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Up to 75% of the frontline health workforce will be missing from work tomorrow, when members of the New Zealand Nurses Organisation go on strike.
Employment Relations Authority-ordered facilitation talks between the union and district health boards are ongoing, but with NZNO members yesterday rejecting the DHB's latest pay offer and the Government saying there was no more money, strike action tomorrow looks highly likely.
About 450 patients at Dunedin and Southland hospitals will be affected by the strike.
''We sincerely regret having to defer any appointments and apologise to affected patients,'' SDHB chief executive Chris Fleming said.
''Staff will work to rebook patients as quickly as possible, but it will take time.''
Southern, like all DHBs, has worked with the NZNO on a contingency planning team to ensure essential services are available during the strike.
Industrial action scheduled for last Thursday by about 30,000 NZNO members was averted by a last-minute revision of the DHBs' pay offer, a change the NZNO recommended members accept.
However, members rejected it, meaning tomorrow's strike remains on.
''The vote was closer this time ... but we have a simple majority rule and that simple majority was met,'' NZNO industrial services manager Cee Payne said.
''We would have to consider balloting further [on strike action] if there was no shift at all in terms of the current impasse.''
Additional government funding to address NZNO members' concerns about pay rates, pay equity and staffing issues would be needed to head off the strike, Ms Payne said.
On Monday, DHBs made an 11th-hour attempt to restart facilitation talks with the NZNO, an offer which was rebuffed.
However, the ERA subsequently ordered both parties into talks, which began yesterday afternoon and which are scheduled to continue all day today if required.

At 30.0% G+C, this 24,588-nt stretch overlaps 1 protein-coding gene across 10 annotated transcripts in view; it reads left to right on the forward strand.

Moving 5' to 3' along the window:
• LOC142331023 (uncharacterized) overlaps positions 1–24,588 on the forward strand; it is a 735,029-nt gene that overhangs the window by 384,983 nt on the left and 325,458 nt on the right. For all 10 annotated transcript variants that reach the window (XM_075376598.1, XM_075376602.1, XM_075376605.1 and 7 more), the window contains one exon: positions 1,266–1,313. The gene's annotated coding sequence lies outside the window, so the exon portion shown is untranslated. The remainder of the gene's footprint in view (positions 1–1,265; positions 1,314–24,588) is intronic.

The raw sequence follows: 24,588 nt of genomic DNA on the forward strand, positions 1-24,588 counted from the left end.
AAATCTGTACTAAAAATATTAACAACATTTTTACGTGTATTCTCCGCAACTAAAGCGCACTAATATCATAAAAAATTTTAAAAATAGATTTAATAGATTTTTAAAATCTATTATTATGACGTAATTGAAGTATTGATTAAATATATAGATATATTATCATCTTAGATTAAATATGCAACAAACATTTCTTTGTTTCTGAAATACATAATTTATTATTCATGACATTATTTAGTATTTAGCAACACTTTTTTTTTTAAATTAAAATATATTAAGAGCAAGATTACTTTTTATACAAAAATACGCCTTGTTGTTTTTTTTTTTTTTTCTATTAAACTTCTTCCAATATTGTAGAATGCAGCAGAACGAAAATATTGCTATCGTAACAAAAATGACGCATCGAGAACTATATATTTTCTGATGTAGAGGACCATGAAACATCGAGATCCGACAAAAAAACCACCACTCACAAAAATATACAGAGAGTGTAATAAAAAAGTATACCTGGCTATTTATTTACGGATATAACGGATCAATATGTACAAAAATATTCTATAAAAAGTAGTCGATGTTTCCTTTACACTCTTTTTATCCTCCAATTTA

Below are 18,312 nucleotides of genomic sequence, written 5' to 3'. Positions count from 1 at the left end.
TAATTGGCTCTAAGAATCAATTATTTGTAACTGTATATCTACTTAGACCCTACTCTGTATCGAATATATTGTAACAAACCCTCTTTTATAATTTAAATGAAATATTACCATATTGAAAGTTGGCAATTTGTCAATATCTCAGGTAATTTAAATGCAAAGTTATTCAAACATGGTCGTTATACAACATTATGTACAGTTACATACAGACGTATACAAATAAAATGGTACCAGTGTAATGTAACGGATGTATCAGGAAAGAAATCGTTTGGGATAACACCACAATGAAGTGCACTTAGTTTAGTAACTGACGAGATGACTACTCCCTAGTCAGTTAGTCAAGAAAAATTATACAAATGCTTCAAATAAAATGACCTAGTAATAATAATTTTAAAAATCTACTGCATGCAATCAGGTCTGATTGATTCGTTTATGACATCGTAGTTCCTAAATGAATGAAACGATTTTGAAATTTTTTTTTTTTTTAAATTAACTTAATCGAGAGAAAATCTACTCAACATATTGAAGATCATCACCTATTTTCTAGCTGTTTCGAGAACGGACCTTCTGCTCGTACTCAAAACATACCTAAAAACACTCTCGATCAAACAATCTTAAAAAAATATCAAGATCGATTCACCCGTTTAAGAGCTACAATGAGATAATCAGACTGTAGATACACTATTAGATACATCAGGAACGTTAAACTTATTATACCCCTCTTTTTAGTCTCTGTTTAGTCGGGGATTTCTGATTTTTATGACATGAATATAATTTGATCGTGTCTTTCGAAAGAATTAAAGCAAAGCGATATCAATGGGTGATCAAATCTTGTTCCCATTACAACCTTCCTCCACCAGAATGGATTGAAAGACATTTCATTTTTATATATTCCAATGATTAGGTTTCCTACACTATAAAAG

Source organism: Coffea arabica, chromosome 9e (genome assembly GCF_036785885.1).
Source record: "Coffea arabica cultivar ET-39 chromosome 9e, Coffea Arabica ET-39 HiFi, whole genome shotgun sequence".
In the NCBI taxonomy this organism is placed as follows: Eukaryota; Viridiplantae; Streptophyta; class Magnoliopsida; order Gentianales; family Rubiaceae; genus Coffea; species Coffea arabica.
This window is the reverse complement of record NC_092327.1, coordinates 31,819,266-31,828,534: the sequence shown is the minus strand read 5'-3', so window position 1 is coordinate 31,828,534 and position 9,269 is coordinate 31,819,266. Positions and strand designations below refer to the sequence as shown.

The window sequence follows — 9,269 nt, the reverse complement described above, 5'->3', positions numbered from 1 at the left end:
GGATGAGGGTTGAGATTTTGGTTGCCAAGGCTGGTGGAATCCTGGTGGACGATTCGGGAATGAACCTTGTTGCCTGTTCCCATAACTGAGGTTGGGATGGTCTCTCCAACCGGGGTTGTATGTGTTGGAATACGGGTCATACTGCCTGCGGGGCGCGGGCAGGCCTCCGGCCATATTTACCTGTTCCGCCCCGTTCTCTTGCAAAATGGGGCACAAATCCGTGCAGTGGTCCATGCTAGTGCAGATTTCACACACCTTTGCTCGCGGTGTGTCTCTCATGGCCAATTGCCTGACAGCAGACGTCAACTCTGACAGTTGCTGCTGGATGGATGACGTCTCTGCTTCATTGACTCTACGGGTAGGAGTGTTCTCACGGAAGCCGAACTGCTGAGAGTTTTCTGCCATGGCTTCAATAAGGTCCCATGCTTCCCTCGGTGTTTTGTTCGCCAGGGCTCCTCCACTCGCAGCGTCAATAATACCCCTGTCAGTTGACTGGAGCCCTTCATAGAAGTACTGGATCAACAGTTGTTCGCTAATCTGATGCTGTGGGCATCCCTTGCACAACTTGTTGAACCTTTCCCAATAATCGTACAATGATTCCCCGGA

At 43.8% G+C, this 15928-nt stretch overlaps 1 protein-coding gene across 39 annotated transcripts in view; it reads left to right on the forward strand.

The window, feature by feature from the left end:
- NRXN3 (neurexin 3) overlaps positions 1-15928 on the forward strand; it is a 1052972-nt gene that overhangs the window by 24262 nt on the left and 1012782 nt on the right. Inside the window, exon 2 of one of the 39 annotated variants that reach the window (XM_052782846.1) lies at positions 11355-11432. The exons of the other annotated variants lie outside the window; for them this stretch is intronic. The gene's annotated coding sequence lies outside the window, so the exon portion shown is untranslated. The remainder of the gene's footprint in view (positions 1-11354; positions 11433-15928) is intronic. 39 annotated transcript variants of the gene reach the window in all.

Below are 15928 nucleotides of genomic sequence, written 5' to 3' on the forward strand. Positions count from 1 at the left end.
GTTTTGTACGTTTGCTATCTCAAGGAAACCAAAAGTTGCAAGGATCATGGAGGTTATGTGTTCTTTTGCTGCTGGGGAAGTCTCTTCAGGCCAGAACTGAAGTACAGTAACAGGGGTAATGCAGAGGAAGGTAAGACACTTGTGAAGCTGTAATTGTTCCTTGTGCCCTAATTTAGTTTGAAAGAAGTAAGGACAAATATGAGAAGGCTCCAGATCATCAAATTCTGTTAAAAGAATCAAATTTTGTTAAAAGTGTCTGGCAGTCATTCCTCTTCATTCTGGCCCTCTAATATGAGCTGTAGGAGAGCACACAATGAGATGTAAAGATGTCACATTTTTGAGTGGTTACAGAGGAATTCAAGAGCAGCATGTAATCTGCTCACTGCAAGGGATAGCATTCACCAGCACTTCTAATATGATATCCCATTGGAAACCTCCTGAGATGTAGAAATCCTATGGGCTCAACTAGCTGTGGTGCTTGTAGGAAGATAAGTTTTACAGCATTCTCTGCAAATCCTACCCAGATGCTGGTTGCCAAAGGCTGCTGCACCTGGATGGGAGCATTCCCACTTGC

Acting Prime Minister Winston Peters said the Government still hoped reconciliation could be reached before tomorrow's strike.
''The Government doubled the offer from its opening position, and in addition to a pay increase, the offer sought to address staffing issues by adding 500 extra nurses and recognise the experience of longer-serving nurses by adding two extra steps to their pay scale, and by bringing forward pay equity discussions,'' he said.
Tomorrow's strike would be just the second time nurses nationwide have walked off the job. The first time was 30 years ago.
''That is a sad reflection of years of underfunding and neglect by the previous government,'' Mr Peters said.
''This Government is committed to working with nurses to address their concerns, but we can't fix everything in one pay round.''
How the strike affects you
• About 450 appointments and surgeries postponed.
• Hospitals will remain open for essential and urgent services.
• Dunedin and Southland Hospitals will still provide intensive care, cancer treatments, maternity services, renal dialysis patient retrievals, and acute ward services, at reduced capacity.
• Lakes District Hospital will provide emergency department services.
• Rural hospitals in Gore, Balclutha, Oamaru, Ranfurly and Clyde, general practices and most other health services should not be affected.